Duringvigorous breathing, air would be forced into one’s lungs as aresult of thoracic cavity expansion, which is caused by theflattening out of the diaphragm at the rib cage’s bottom, as wellas the external intercostals muscles’ contraction. This expansionof thoracic cavity causes a decrease in thoracic pressure and anincrease in thoracic volume, thereby allowing for a decrease inthoracic pressure and the cascade of air to the lungs (Sharma &Goodwin, 2006). During exercise, there is an increase in rate ofventilation as a result of the body’s increased need for oxygen.Further, the depth of breathing would increase as a result of theanatomical dead space in the respiratory system (Smith et al, 2010).This anatomical dead space is in one’s mouth, tracheas, bronchiolesand bronchi, larynx and the trachea. Upon inspiration, the air wouldreach the alveoli first. Due to the prolonged exposure to tissues,the air would have a higher Carbon dioxide concentration, in whichcase an increase in breath depth results in an increase in theproportion of fresh air getting into the alveoli (Shaw et al, 2010).
Physiological and Anatomical Changes in the Respiratory System of Elderly Adults
Thereare varied changes that take place in the breathing system of anormal human being. Scholars have noted that the potential latency ofthe diaphragmatic compound action that is evoked by the stimulationof the phrenic nerve increases with age, while the action potentialamplitude is decreased (Sharma & Goodwin, 2006). These changesare seen as a representation of the disproportionate degeneration ofthe larger myelinated phrenic nerve fibers, which plays a role in thereduction of the contractile strength of the diaphragm.
Inaddition, as an individual gets older, he or she undergoes a gradualincrease in the pulmonary vasculature’s stiffness, as a result ofan increase in the thickness and content of the muscles (Lalley,2013). Related to the structural remodeling, there is a gradualincrease in the in the pulmonary wedge pressure and the arterialpressure, which becomes considerably elevated after the age of 50.Further, the capability for the lungs’ gas exchange is compromisedin relation to the reduced volume and number of the pulmonarycapillaries (Lalley, 2013).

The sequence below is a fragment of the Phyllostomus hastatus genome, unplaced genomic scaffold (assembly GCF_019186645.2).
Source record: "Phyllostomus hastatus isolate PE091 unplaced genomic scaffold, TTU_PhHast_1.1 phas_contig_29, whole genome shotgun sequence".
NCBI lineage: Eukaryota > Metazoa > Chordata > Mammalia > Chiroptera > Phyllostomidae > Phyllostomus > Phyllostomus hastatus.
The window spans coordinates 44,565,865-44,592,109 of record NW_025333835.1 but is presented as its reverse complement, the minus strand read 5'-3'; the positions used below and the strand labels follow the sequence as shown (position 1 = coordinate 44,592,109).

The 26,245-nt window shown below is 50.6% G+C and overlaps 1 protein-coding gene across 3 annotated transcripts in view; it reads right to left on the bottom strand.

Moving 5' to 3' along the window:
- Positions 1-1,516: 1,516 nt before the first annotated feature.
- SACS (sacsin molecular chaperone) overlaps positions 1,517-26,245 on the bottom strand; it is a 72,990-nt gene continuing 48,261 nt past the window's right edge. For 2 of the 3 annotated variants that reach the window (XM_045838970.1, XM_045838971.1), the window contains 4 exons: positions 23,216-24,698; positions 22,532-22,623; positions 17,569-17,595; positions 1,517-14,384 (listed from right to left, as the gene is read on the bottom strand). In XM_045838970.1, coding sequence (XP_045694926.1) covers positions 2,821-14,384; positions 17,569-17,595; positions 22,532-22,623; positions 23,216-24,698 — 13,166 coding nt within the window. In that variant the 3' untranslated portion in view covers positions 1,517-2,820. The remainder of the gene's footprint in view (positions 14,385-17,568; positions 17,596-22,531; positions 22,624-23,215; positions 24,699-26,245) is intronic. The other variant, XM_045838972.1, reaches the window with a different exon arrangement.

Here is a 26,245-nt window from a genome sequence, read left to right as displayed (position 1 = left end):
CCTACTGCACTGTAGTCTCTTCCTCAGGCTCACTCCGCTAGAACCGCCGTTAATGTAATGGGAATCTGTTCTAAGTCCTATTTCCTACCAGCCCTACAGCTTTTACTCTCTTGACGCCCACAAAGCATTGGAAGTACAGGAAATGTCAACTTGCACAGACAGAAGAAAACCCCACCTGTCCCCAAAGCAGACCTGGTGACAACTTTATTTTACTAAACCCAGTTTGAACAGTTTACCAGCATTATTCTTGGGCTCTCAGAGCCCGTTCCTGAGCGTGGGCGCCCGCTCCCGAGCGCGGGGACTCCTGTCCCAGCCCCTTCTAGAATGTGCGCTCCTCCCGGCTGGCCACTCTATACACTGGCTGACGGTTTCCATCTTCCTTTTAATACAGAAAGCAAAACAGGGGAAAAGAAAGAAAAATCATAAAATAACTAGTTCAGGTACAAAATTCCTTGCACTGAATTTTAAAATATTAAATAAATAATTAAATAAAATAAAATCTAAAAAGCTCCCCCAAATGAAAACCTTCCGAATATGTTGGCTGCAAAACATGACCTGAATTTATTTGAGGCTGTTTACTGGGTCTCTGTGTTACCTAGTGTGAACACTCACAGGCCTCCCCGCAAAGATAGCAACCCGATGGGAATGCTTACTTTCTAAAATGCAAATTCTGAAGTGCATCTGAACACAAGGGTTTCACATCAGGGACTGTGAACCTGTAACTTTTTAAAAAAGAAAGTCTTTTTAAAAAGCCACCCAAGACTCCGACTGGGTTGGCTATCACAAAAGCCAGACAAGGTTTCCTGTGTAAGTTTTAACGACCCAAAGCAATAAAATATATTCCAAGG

Otherphysiological changes that take place in the elderly include the lossof the strength and mass of the intercostals muscle, deterioration ofthe neuromuscular junctions, vertebral and rib cage cartilagearticulations calcifications, as well as the narrowing of the spacesf the intervertebral disk, all of which contribute to the reductionof the compliance of the chest wall (West,2008).Other changes that occur in the structure of the lung include thedisruption and loss of the elastin fibers in an individual’sbronchioles (Lalley, 2013). Further, there is a reduction in thelungs’ gas exchange capability as a result of the reduction in thevolume and number of the pulmonary capillaries.
Effects of Long-term Exercises on Respiratory System
Thereare varied modifications that are carried out on the respiratorysystem as a result of carrying out various exercises in thelong-term. It is well noted that in the course of exercising, themuscles would demand more oxygen, which obviously results in theproduction of more carbon dioxide. This would necessitate that thebody undergoes varied adaptations especially in its respiratorysystem so as to combat the demands.
First,the respiratory muscles would have their strength increased. As aresult of regular exercising, there would be an increase in theactivity of the respiratory muscles so as to meet the demand foroxygen and eliminate the carbon dioxide produced (Hlastala&Berger, 2001).This necessitates an increase in their strength.
Secondly,there would be an increase in the vital capacity of the lungs. Thevital capacity is the largest tidal volume (amount of air that anindividual would take in with each breath). This is aimed at meetingthe increased demand for oxygen in one’s body so as to meet thedemands of the increased metabolism (West, 2008).
Onthe same note, there would be an increase in the minute ventilationor the amount of air than an individual breathes within a singleminute. For a normal person, the tidal volume is about 8-10 ml per kg(West,2008).This would increase with increased exercises so as to meet theheightened demand for oxygen and elimination of carbon dioxide.